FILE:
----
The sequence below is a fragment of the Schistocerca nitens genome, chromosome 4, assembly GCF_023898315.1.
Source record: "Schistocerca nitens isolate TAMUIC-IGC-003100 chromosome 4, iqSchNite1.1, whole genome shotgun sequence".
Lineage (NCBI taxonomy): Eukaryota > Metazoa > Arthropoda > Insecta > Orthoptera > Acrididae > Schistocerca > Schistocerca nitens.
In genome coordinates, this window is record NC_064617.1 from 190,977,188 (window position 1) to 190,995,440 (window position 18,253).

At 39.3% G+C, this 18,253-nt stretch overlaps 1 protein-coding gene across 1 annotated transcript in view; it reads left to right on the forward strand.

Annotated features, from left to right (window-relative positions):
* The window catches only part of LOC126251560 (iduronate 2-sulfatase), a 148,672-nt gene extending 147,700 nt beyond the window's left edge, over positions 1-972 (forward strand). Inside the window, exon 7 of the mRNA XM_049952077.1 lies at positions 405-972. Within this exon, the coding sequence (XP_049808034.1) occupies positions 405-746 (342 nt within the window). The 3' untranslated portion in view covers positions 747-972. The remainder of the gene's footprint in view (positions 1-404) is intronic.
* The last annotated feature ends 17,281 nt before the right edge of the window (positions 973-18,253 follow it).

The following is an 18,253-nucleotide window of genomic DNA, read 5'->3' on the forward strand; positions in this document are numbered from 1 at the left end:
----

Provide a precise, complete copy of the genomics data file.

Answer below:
The sequence below is a fragment of the Schistocerca nitens genome, chromosome 4, assembly GCF_023898315.1.
Source record: "Schistocerca nitens isolate TAMUIC-IGC-003100 chromosome 4, iqSchNite1.1, whole genome shotgun sequence".
Lineage (NCBI taxonomy): Eukaryota > Metazoa > Arthropoda > Insecta > Orthoptera > Acrididae > Schistocerca > Schistocerca nitens.
In genome coordinates, this window is record NC_064617.1 from 190,977,188 (window position 1) to 190,995,440 (window position 18,253).

At 39.3% G+C, this 18,253-nt stretch overlaps 1 protein-coding gene across 1 annotated transcript in view; it reads left to right on the forward strand.

Annotated features, from left to right (window-relative positions):
* The window catches only part of LOC126251560 (iduronate 2-sulfatase), a 148,672-nt gene extending 147,700 nt beyond the window's left edge, over positions 1-972 (forward strand). Inside the window, exon 7 of the mRNA XM_049952077.1 lies at positions 405-972. Within this exon, the coding sequence (XP_049808034.1) occupies positions 405-746 (342 nt within the window). The 3' untranslated portion in view covers positions 747-972. The remainder of the gene's footprint in view (positions 1-404) is intronic.
* The last annotated feature ends 17,281 nt before the right edge of the window (positions 973-18,253 follow it).

The following is an 18,253-nucleotide window of genomic DNA, read 5'->3' on the forward strand; positions in this document are numbered from 1 at the left end: